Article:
A few days ago, I was frantically packing, getting the truck worked on, trying to tie up all the loose ends possible before I went to Snowbird for our 2009 National Academy. This is my third academy (and my third year teaching and skiing).
The week leading up to the trip was a bit on the hectic side, and I always stress that I'll forget something, and conversely that I've brought too much.
But suddenly, I'm in the truck, the back is full of skis and gear, my massage table and all that goes with it, clothes for ski, work, play and relaxing, food for the road and for the room, good music is a must...
And I get in my truck (through the passenger side door, because the driver side still doesn't open), with about $89 in my pocket, and I hope that's enough to get to Snowbird and feed myself for a couple of days till I can book some massage.
There is a moment of sadness as I pull out of the driveway, I will miss the boys, and I feel a bit guilty leaving again. They were happy, they told me to have fun, gave me kisses, and Ethan has called me four times already to tell me he loves me and he hopes I'm having fun. But I still wish they were old enough to come along.
I drive out of our neighborhood and into the canyon heading up to Big Sky. Suddenly, I'm in the canyon, and the river is winding along the side of the road, the trees are loaded with snow, the clouds are low, the mist is heavy, I turn on some Bob Dylan and crack open a Red Bull and I'm on my way.
There is this lovely feeling of peace that comes over me, I love the sensation of going by myself on some adventure. I never used to do this, I always went on trips with someone else, trips someone else had planned, I let my boyfriend or my husband plan, get the directions, change the oil...
I always knew where we were going or knew someone who was there. I never had traveled just solo, and certainly not to some unknown destination.
Now, I love it. I love the freedom that I feel the sense of ownership of myself. Yes, I can drive across the country by myself to some ski area without any reservations, with very little money, and a big box of granola. I can sleep in my truck on my own, I can take care of myself. I can change a tire, I can change my oil, I can read a map (okay, I'm still working on that one.)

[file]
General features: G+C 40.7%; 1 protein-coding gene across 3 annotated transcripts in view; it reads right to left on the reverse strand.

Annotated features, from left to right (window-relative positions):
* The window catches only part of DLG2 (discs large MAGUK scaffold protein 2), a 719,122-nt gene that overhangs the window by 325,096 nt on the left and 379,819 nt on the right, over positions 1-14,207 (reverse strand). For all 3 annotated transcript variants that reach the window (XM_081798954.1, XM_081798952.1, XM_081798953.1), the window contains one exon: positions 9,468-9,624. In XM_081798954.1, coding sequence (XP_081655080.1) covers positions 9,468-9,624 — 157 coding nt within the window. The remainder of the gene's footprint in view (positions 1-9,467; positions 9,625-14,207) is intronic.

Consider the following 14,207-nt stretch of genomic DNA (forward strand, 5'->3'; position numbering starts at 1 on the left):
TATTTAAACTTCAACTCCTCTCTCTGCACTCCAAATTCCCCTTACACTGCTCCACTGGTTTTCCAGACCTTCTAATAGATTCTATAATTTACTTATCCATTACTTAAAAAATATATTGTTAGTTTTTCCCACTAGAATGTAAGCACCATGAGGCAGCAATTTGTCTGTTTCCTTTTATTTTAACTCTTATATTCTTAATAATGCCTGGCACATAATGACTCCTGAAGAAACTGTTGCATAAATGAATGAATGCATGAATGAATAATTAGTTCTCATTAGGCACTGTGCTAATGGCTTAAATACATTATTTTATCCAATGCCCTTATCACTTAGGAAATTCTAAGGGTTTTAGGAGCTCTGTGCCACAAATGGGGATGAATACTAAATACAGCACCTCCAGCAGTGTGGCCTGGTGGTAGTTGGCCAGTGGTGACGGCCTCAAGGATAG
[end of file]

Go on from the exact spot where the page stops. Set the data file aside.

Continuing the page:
I remember realizing that something had fundamentally changed for me in this respect when I was on my way to my Level 2 prep at Lost Trail in Montana. I had never been there before, I didn't know anyone out there, I was the only person from Bridger going, and I was going to sleep in my truck in the dead of winter because I couldn't afford a hotel room, but I have a nice sleeping bag. I wasn't about to miss the opportunity to do the prep clinic, I need all the help I can get understanding skiing!
I drove by myself out into what looked like Arctic wilderness, and I remember coming across a high, snowy plane, which turned out to be a large mass of water, frozen over. Sitting all along the frozen river were little sheds that looked like outhouses, each painted a surprisingly fun color. It looked like Key West meets Fargo. They were fishing shacks, for ice fishing.
I've never lived in a place cold enough or wild enough that people like to sit in a shed and fish through a hole in the ice, and I was excited to see them, interested by how foreign they were to me, and I said, out loud to myself, "OH, they are fishing sheds!!" I had to say it to myself, because there was no one on this trip with me. I remember thinking, wow, I should share that with someone, who should I call? And then I remember thinking, no, this is just for me.
This is my journey, my adventure, my solo trip to Lost Trail. And in that moment, I learned to love to be alone, I learned to be brave and be proud of myself and know that I am enough, and that I can do it.
It was a strange, exciting, and exhilarating realization to have. And I have that sensation every time I get in my car to go ski somewhere new.
So greetings from Snowbird, where I have met my roommate Jennie Kellam, who is fabulous and friendly, my massage table is all set up, the first day of freeskiing in the deeeeep manky snow is over, and I'm about to head down to our inaugural dinner for this year! Stay posted, I'm going to try to update every day!